DOI: 10.1111/papr.13291 ISSN:

The role of diet and non‐pharmacologic supplements in the treatment of chronic neuropathic pain: A systematic review

Jennifer K. Frediani, Asim A. Lal, Esther Kim, Sharon L. Leslie, David W. Boorman, Vinita Singh
  • Anesthesiology and Pain Medicine



Dietary interventions, vitamins, and nutritional supplementation are playing an increasingly important role in the management of neuropathic pain. Current pharmacological treatments are poorly tolerated and ineffective in many cases.


This systematic review aims to study the efficacy of dietary interventions, vitamins, and nutritional supplementation in the management of chronic neuropathic pain in adults.

Evidence Review

The review followed PRISMA guidelines and was registered with PROSPERO (#CRD42022300312). Ten databases and gray literature, including, MEDLINE and Web of Science, were systematically searched using a combination of keywords and controlled vocabulary related to chronic neuropathic pain and oral non‐pharmacological supplements. Studies on adult humans published between 2000 and 2021 were considered for inclusion. The Cochrane Handbook was used to assess risk of bias, and Grading of Recommendations Assessment, Development, and Evaluation was used to determine overall quality of evidence.


Forty studies were included in the final review, and results were categorized according to pain type including pain related to chemotherapy‐induced peripheral neuropathy (CIPN, 22 studies, including 3 prospective cohorts), diabetic peripheral neuropathy (DPN, 13 studies, including 2 prospective), complex regional pain syndrome (CRPS‐I, 3 studies, including 1 prospective), and other (2 studies, both RCT). The CIPN studies used various interventions including goshajinkigan (4 studies), vitamin E (5), vitamin B12 (3), glutamine (3), N‐acetyl‐cysteine (2), acetyl‐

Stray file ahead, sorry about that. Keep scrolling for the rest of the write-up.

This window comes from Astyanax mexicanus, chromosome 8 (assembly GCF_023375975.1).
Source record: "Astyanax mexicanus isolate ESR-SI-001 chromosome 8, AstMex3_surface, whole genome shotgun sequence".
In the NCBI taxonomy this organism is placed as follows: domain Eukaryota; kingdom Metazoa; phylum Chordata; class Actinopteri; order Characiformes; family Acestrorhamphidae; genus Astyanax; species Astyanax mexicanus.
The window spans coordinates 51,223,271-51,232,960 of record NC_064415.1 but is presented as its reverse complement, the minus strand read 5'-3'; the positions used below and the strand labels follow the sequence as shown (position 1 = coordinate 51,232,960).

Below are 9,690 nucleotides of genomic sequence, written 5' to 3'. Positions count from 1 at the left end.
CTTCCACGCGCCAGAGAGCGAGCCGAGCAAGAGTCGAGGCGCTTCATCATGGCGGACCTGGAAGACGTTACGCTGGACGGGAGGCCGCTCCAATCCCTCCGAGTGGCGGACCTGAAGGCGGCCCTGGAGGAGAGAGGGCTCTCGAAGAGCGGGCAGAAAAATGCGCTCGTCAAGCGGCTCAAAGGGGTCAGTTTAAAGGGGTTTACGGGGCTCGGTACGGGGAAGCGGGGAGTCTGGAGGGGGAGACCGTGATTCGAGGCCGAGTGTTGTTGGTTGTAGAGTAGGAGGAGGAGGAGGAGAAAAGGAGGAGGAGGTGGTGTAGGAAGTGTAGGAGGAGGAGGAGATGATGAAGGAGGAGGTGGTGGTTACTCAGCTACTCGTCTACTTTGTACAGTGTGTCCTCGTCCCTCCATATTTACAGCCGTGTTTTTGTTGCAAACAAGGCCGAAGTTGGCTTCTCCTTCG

‐carnitine (2), guilongtonluofang (1), ninjin'yoeito (1), alpha‐lipoic acid (1),
‐carnosine (1), magnesium and calcium (1), crocin (1), and antioxidants (1), with some studies involving multiple interventions. All CIPN studies involved varying cancers and/or chemotherapies, advising caution for generalizability of results. Interventions for DPN included alpha‐lipoic acid (5 studies), vitamin B12 (3), acetyl‐
‐carnitine (3), vitamin E (1), vitamin D (2), and a low‐fat plant‐based diet (1). Vitamin C was studied to treat CRPS‐I (3 studies, including 1 prospective). Magnesium (1) and St. John's wort (1) were studied for other or mixed neuropathologies.


Based on the review, we cannot recommend any supplement use for the management of CIPN, although further research into N‐acetyl‐cysteine,

‐carnosine, crocin, and magnesium is warranted. Acetyl‐
‐carnitine was found to be likely ineffective or harmful. Alpha‐lipoic acid was not found effective. Studies with goshajinkigan, vitamin B12, vitamin E, and glutamine had conflicting results regarding efficacy, with one goshajinkigan study finding it harmful. Guilongtonluofang, ninjin'yoeito, and antioxidants showed various degrees of potential effectiveness. Regarding DPN, our review supports the use of alpha‐lipoic acid, acetyl‐
‐carnitine, and vitamin D. The early use of vitamin C prophylaxis for the development of CRPS‐I also seems promising. Further research is warranted to confirm these findings.

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